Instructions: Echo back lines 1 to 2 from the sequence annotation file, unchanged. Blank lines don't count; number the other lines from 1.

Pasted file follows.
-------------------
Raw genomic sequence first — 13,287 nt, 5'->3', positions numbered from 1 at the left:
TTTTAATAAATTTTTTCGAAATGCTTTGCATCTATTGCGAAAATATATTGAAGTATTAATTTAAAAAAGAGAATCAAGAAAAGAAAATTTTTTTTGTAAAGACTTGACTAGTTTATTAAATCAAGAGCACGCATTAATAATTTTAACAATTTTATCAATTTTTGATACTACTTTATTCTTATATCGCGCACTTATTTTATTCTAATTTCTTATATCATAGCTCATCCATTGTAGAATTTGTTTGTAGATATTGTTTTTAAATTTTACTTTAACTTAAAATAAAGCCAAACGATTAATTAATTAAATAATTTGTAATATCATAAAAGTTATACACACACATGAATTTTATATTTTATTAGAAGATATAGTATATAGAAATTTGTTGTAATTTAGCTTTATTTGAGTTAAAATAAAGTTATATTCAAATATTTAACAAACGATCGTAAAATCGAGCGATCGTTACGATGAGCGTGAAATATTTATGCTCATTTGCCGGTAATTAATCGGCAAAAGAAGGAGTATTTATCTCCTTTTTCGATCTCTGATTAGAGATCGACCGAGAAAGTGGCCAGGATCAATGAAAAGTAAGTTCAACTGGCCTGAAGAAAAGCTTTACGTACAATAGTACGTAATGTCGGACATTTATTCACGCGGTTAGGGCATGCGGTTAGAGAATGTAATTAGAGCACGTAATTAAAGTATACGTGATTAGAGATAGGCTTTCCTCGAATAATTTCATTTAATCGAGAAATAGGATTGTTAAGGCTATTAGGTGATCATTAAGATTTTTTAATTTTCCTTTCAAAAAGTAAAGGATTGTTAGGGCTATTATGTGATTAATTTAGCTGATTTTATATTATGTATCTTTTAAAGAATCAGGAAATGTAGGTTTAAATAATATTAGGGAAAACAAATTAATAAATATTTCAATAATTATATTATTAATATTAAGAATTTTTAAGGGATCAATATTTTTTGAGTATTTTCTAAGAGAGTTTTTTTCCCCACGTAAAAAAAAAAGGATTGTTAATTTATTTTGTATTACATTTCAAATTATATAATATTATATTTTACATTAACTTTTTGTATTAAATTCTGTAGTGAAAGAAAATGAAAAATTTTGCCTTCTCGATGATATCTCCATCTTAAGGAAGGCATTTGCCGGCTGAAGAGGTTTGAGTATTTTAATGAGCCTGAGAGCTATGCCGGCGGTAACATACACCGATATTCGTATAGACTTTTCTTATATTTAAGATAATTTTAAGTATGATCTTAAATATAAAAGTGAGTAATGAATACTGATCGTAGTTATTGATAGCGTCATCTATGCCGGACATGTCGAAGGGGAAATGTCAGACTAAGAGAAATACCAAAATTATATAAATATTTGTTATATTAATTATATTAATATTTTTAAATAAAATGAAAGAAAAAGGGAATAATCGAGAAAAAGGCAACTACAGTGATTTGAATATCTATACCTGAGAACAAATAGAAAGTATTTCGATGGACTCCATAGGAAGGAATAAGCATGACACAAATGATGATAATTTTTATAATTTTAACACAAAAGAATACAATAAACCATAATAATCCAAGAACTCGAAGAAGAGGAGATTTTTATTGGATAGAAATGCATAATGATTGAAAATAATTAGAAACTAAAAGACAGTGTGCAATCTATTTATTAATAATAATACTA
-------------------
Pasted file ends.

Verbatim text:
Raw genomic sequence first — 13,287 nt, 5'->3', positions numbered from 1 at the left:
TTTTAATAAATTTTTTCGAAATGCTTTGCATCTATTGCGAAAATATATTGAAGTATTAATTTAAAAAAGAGAATCAAGAAAAGAAAATTTTTTTTGTAAAGACTTGACTAGTTTATTAAATCAAGAGCACGCATTAATAATTTTAACAATTTTATCAATTTTTGATACTACTTTATTCTTATATCGCGCACTTATTTTATTCTAATTTCTTATATCATAGCTCATCCATTGTAGAATTTGTTTGTAGATATTGTTTTTAAATTTTACTTTAACTTAAAATAAAGCCAAACGATTAATTAATTAAATAATTTGTAATATCATAAAAGTTATACACACACATGAATTTTATATTTTATTAGAAGATATAGTATATAGAAATTTGTTGTAATTTAGCTTTATTTGAGTTAAAATAAAGTTATATTCAAATATTTAACAAACGATCGTAAAATCGAGCGATCGTTACGATGAGCGTGAAATATTTATGCTCATTTGCCGGTAATTAATCGGCAAAAGAAGGAGTATTTATCTCCTTTTTCGATCTCTGATTAGAGATCGACCGAGAAAGTGGCCAGGATCAATGAAAAGTAAGTTCAACTGGCCTGAAGAAAAGCTTTACGTACAATAGTACGTAATGTCGGACATTTATTCACGCGGTTAGGGCATGCGGTTAGAGAATGTAATTAGAGCACGTAATTAAAGTATACGTGATTAGAGATAGGCTTTCCTCGAATAATTTCATTTAATCGAGAAATAGGATTGTTAAGGCTATTAGGTGATCATTAAGATTTTTTAATTTTCCTTTCAAAAAGTAAAGGATTGTTAGGGCTATTATGTGATTAATTTAGCTGATTTTATATTATGTATCTTTTAAAGAATCAGGAAATGTAGGTTTAAATAATATTAGGGAAAACAAATTAATAAATATTTCAATAATTATATTATTAATATTAAGAATTTTTAAGGGATCAATATTTTTTGAGTATTTTCTAAGAGAGTTTTTTTCCCCACGTAAAAAAAAAAGGATTGTTAATTTATTTTGTATTACATTTCAAATTATATAATATTATATTTTACATTAACTTTTTGTATTAAATTCTGTAGTGAAAGAAAATGAAAAATTTTGCCTTCTCGATGATATCTCCATCTTAAGGAAGGCATTTGCCGGCTGAAGAGGTTTGAGTATTTTAATGAGCCTGAGAGCTATGCCGGCGGTAACATACACCGATATTCGTATAGACTTTTCTTATATTTAAGATAATTTTAAGTATGATCTTAAATATAAAAGTGAGTAATGAATACTGATCGTAGTTATTGATAGCGTCATCTATGCCGGACATGTCGAAGGGGAAATGTCAGACTAAGAGAAATACCAAAATTATATAAATATTTGTTATATTAATTATATTAATATTTTTAAATAAAATGAAAGAAAAAGGGAATAATCGAGAAAAAGGCAACTACAGTGATTTGAATATCTATACCTGAGAACAAATAGAAAGTATTTCGATGGACTCCATAGGAAGGAATAAGCATGACACAAATGATGATAATTTTTATAATTTTAACACAAAAGAATACAATAAACCATAATAATCCAAGAACTCGAAGAAGAGGAGATTTTTATTGGATAGAAATGCATAATGATTGAAAATAATTAGAAACTAAAAGACAGTGTGCAATCTATTTATTAATAATAATACTA